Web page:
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Examining a Controversial PPS Publication*

Professor Edward Bollenbach
Marcia Falconer, PhD

Date: Mon, 29 August 2006

Recently a controversial article, "Electrophysiological findings in a cohort of old polio survivors" by Sorenson, Daube and Windebank was published in the Journal of the Peripheral Nervous System, Volume 11, pages 241-246, September 2006. The findings in this article are the subject of heated discussion in the PPS world. Let us examine this article.

A scientific article usually is divided into parts; an abstract, which gives a brief overview of the article; the introduction, where related findings are discussed; the methods, which tell how the work was done; the results, which tell what was found in the study and the discussion in which the results are put into context with previous findings. In this final section the authors can speculate on wider implications of their findings.

The discussion section is often the source of intellectual debate. On occasion this debate can be vigorous, particularly when data from different studies point toward very different conclusions.

Another controversial part of the article is the suggestion by Sorenson et.al. that there are two models to explain new muscle weakness in PPS. One is "linear loss" where the loss of neurons (and hence of strength) is a constant decline for everyone as happens in normal aging. The other model is "proportional decline" where the loss is related to the amount of damage from acute polio. In the discussion, the authors say that the proportional model best explains their findings. However the authors also say that neither model closely fits their data! This strongly suggests that neither model is correct. Therefore, the pattern for new muscle weakness is not related to a slow general loss (as is found in everybody with aging) and it is not (solely) related to the amount of original paralysis. There are other rate laws which could describe the way new muscle weakness is appearing. It might have been illustrative if these had been explored. It appears that the model preferred by the authors does not support their hypothesis that muscle weakness (loss) is related to normal aging (the first model).

Sorenson et. al. tell us that "The large degree of variation seen in both models may be a reflection of the underlying variation known to occur with most MUNE techniques available currently." This means that the method used to obtain this data may not be adequate for the job asked of it. In other words, be a bit skeptical about the results.

On a different topic, the authors say that "There was no association between the magnitude of decline in either the summated CMAP amplitude or the summated MUNE and the presence of symptomatic progression." One interpretation of this data is that a decline in the function of the two muscles they tested does not correlate with symptoms of new muscle weakness elsewhere in the body. If there is a significant relationship between the muscles tested and those generally reported as becoming weaker, this should be demonstrated or referenced.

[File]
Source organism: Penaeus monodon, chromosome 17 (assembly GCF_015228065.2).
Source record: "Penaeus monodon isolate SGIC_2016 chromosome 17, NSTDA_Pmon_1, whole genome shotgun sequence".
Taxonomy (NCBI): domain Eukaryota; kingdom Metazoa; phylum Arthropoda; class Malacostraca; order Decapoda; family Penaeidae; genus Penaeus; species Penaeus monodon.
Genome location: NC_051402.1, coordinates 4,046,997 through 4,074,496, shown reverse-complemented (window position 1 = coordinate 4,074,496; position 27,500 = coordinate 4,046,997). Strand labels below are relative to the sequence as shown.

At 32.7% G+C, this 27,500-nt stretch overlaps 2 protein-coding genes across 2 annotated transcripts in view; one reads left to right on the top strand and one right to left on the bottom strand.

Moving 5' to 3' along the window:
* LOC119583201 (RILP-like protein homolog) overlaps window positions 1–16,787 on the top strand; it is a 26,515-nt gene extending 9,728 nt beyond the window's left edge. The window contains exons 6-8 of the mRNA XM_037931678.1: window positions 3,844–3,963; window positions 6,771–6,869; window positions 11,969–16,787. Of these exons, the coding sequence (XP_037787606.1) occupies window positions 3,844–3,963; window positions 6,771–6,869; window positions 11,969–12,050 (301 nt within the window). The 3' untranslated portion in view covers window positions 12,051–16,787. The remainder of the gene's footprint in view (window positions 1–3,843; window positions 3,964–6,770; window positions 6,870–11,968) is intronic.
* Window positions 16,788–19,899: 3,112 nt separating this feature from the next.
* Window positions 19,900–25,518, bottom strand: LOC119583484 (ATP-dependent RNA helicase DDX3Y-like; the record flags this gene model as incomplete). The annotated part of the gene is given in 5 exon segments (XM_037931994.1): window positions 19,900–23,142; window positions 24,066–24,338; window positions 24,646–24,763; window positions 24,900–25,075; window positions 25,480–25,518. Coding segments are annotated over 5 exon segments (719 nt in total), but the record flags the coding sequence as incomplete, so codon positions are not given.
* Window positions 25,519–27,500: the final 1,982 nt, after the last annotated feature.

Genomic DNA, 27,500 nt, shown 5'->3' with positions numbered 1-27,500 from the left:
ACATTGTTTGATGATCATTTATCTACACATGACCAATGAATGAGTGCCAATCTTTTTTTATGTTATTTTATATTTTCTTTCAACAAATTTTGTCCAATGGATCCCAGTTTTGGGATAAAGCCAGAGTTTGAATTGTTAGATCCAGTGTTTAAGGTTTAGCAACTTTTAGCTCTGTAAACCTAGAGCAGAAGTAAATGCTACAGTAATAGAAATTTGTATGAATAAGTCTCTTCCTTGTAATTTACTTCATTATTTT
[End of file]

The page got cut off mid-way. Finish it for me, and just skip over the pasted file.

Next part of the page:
This article is controversial not because of its actual findings, but because of the interpretation of its findings. The authors were poorly served by reviewers whose job was to point out all of the inconsistencies described above. This article has many statements that are not supported by the evidence. Unfortunately the popular press found a critical one and sensationalized it.

Marcia Falconer – PhD in neuronal cell biology from University of Ottawa, Ottawa, Canada. Post-doctoral study in molecular biology at Massachusetts Institute of Technology, Cambridge, Mass. Led virology laboratory with biotechnology applications at the Centre for Food and Animal Research, Agriculture Canada, Ottawa. Also holds MSc in cell biology from Carleton University, Ottawa, Canada and BSc from Simmons College, Boston, Mass. Speaker at many PPS conferences and meetings in Canada, Australia and Britain. Now retired, she researches and writes about post-polio syndrome. Has numerous publications in peer-reviewed journals and on the Web. She is currently writing a book about inflammation and PPS. Contact information: marcia.falconer@lincolnshirepostpolio.org.uk

Edward Bollenbach – Emeritus Professor of Biology. Full Professor of Biology since the age of 39, won first Educational Excellence and Distinguished Service Award in the Connecticut Community College System, Specialized in the Teaching of Microbiology and Chemistry at Northwestern Connecticut Community College for 32 years. Holds an Master of Arts in Biology from the State University of New York at New Paltz, New York. and graduate certificates in Cryptogamic Botany, Origins of Life, and Holistic Health. He currently writes about and researches the post-polio syndrome and has several articles in print and on the Web. Contact information: edward.bollenbach@snet.net

Published with permission of the authors.